Nanoparticles give disease-fighting properties to cells
A new biomedical tool has been developed using nanoparticles that deliver transient gene changes to targeted cells…
A new biomedical tool has been developed using nanoparticles that deliver transient gene changes to targeted cells could make therapies for a variety of diseases — including cancer, diabetes and HIV — faster and cheaper to develop, and more customisable.
“Our goal is to streamline the manufacture of cell-based therapies,” said lead author Dr Matthias Stephan, a faculty member in the Fred Hutch Clinical Research Division and an expert in developing biomaterials. “In this study, we created a product where you just add it to cultured cells and that’s it — no additional manufacturing steps.”
Dr Stephan and his colleagues developed a nanoparticle delivery system to extend the therapeutic potential of messenger RNA (mRNA), which delivers molecular instructions from DNA to cells in the body, directing them to make proteins to prevent or fight disease.
The researchers’ approach was designed to zero in on specific cell types — T cells of the immune system and blood stem cells — and deliver mRNA directly to the cells, triggering short-term gene expression. It’s called “hit-and-run” genetic programming because the transient effect of mRNA does not change the DNA, but it is enough to make a permanent impact on the cells’ therapeutic potential.
Dr Stephan and his colleagues used three examples to demonstrate their technology:
- Nanoparticles carried a gene-editing tool to T cells of the immune system that snipped out their natural T-cell receptors, and then was paired with genes encoding a “chimeric antigen receptor” or CAR, a synthetic molecule designed to attack cancer.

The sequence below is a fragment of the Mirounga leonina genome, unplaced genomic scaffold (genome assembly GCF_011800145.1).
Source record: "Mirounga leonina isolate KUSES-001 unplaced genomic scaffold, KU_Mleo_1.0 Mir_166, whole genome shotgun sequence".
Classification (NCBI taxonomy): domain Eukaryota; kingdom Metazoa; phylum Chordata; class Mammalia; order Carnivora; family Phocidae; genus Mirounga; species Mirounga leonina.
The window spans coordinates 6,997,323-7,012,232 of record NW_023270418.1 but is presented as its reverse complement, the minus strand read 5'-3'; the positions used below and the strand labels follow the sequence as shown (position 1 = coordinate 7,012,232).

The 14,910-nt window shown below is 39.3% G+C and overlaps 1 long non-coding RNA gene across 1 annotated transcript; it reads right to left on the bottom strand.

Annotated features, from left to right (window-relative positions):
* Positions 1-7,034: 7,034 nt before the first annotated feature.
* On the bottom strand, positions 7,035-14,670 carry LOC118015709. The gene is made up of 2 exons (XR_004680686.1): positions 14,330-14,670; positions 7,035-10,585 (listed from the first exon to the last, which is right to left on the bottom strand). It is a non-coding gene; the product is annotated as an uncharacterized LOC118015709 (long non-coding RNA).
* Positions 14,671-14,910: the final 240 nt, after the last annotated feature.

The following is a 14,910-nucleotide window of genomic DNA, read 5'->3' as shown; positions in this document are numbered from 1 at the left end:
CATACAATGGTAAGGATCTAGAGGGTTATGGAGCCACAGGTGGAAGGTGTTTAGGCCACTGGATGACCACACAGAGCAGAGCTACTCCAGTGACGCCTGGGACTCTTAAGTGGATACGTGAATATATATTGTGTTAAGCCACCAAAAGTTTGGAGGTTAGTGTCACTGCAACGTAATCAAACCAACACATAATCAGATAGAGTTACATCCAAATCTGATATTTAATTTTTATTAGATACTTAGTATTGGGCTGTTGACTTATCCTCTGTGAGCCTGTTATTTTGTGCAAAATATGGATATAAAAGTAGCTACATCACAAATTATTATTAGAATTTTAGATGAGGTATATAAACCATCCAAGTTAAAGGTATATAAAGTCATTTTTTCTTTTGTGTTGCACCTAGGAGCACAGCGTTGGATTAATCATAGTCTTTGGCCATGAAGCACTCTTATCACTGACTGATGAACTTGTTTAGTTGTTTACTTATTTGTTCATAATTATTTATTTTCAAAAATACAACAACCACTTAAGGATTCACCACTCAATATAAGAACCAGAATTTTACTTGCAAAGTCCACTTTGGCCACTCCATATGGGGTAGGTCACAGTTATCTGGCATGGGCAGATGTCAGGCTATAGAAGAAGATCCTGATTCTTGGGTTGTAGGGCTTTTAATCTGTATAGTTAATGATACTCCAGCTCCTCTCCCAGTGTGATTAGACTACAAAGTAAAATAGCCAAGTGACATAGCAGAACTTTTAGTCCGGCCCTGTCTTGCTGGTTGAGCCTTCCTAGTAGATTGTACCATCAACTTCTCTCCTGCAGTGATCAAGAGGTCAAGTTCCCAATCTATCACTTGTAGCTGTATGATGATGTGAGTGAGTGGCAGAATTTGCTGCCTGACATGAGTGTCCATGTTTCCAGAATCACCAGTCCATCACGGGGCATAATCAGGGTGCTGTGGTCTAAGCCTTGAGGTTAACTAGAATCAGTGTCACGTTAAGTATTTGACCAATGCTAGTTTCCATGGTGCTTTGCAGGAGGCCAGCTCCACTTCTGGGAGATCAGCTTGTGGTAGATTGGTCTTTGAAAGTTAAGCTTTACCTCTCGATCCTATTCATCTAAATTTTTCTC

- Targeted to blood stem cells, nanoparticles were equipped with mRNA that enabled the stem cells to multiply and replace blood cancer cells with healthy cells when used in bone marrow transplants.
- Nanoparticles targeted to CAR-T cells and containing foxo1 mRNA, which signals the anti-cancer T cells to develop into a type of “memory” cell that is more aggressive and destroys tumour cells more effectively and maintains anti-tumour activity longer.
Other attempts to engineer mRNA into disease-fighting cells have been tricky. The large messenger molecule degrades quickly before it can have an effect, and the body’s immune system recognises it as foreign — not coming from DNA in the nucleus of the cell — and destroys it; However, Dr Stephan and his collaborators devised a workaround to those hurdles.
“We developed a nanocarrier that binds and condenses synthetic mRNA and protects it from degradation,” Dr Stephan said. The researchers surrounded the nanoparticle with a negatively charged envelope with a targeting ligand attached to the surface so that the particle selectively homes in and binds to a particular cell type.
The cells swallow up the tiny carrier, which can be loaded with different types of man-made mRNA. “If you know from the scientific literature that a signalling pathway works in synergy, you could co-deliver mRNA in a single nanoparticle,” Dr Stephan said. “Every cell that takes up the nanoparticle can express both.”
The approach involves mixing the freeze-dried nanoparticles with water and a sample of cells. Within four hours, cells start showing signs that the editing has taken effect. Boosters can be given if needed. Made from a dissolving biomaterial, the nanoparticles are removed from the body like other cell waste.
“Just add water to our freeze-dried product,” Dr Stephan said. Since it’s built on existing technologies and doesn’t require knowledge of nanotechnology, he intends for it to be an off-the-shelf way for cell-therapy engineers to develop new approaches to treating a variety of diseases.
The approach could replace labour-intensive electroporation, a multistep cell-manufacturing technique that requires specialised equipment and clean rooms. All the handling ends up destroying many of the cells, which limits the amount that can be used in treatments for patients.
Gentler to cells, the nanoparticle system developed showed that up to 60 times more cells survive the process compared with electroporation. This is a critical feature for ensuring enough cells are viable when transferred to patients.
“You can imagine taking the nanoparticles, injecting them into a patient and then you don’t have to culture cells at all anymore,” Dr Stephan said.